The Magnificent Christ


I continue to be amazed at how the scriptures read so differently each time I pass through the pages of my Bible.  The text never changes barring translations, but even when reading the same translation, the message or at least the depth of impact seems so different each time I read through the Word.  This has been my year to see a different Jesus than the one we American Christians so often communicate by our actions, even more so during this election year.

 

The Sermon on the Mount provides a radical insight into this man.  Always maintaining a certain tension between distain for the negative impact of religion and politics, while fully open to the repentant leader or any person unjustly diminished, regardless of class. He just never missed a moment.

 

His words were stern at times, “Many will say to me on that day, ‘Lord, Lord, did we not prophesy in your name…Then I will tell them plainly, ‘I never knew you.  Away from, me you evil doers.’”   Yet, living far above the human ego, he seemed unmoved by crowds or criticisms, always with an eye for that last single person who might have fallen through the cracks of culture.  This morning it was the leper whom Jesus happens upon as he descends the mountain.  Unlike the political leaders or charlatans of our day, who almost stumble upon themselves as they seek out the crowd, we never find him looking over his shoulder to make sure they are still there; though, as Matthew 8:1 reveals, “large crowds followed him.”

 

As well, he was never concerned that his political in-correctness might diminish his popularity. This leper humbly comes to him, probably rejected numerous times since his unfortunate disease, and Jesus responds immediately, touching this “untouchable”, curing his leprosy.  Rather than turning to the crowd for applause, or having the man run through the multitude of onlookers as a means of demonstrating such miraculous power, he instructs him that he tell no one; rather, that he go to the priest and offer the gift Moses commanded, a testimony to the religious.  Here He is again reaching back toward the very people who had created the culture He had come to overturn.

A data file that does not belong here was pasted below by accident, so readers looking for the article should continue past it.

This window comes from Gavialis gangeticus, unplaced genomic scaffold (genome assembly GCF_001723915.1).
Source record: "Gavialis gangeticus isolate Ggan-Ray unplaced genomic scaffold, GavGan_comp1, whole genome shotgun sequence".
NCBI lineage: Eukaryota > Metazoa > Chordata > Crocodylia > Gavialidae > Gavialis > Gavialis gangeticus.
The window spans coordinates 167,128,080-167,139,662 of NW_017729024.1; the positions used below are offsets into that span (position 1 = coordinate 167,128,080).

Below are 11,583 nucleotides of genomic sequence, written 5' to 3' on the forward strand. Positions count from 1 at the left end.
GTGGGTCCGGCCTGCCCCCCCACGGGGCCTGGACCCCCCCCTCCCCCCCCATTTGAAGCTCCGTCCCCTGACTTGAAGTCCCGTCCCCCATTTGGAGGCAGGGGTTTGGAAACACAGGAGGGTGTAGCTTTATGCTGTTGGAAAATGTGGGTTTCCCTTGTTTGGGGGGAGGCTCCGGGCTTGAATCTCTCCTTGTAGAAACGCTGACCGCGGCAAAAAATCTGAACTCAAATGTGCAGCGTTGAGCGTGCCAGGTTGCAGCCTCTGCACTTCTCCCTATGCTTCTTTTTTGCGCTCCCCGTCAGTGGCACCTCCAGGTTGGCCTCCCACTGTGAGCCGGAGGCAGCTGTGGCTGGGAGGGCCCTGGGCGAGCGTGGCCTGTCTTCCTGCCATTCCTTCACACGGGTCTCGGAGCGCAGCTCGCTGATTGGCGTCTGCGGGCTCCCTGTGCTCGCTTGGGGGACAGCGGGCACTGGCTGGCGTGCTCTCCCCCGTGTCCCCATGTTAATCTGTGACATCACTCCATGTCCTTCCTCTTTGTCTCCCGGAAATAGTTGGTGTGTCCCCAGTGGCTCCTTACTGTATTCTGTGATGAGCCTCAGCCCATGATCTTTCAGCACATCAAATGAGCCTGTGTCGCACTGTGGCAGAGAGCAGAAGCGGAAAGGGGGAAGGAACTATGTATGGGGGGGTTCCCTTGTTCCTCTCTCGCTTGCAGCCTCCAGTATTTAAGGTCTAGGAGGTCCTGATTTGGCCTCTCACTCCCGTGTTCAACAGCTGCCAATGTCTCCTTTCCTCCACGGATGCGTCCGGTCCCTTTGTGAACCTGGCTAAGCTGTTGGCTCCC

Undistracted by crowds, but drawn to the outcast; fully understanding the curse of religion, yet far less than disgusted by the religious; always desiring that everyone come to see the light of grace.

 

Even the hardened Centurion who approached him in Capernaum, holding the power to take lives, brought Jesus to rejoice.   Astonished at his faith, though far be it from religious, Jesus declares, “I tell you the truth, I have not found anyone in Israel with such great faith.  I say to you that many will come from the east and the west (outside of Israel, a type of the church), and will take their places at the feast with Abraham, Isaac and Jacob in the kingdom of Heaven.  But the subjects of the kingdom (possible the religious) will be thrown outside, into the darkness, where there will be weeping and gnashing of teeth.” Matthew 8:10-12.

 

In a day when religious and political polarity mute the spirit of grace, it would behoove us to once again look inward, lest we too find ourselves cast out of the very kingdom to which we profess allegiance.

 

 

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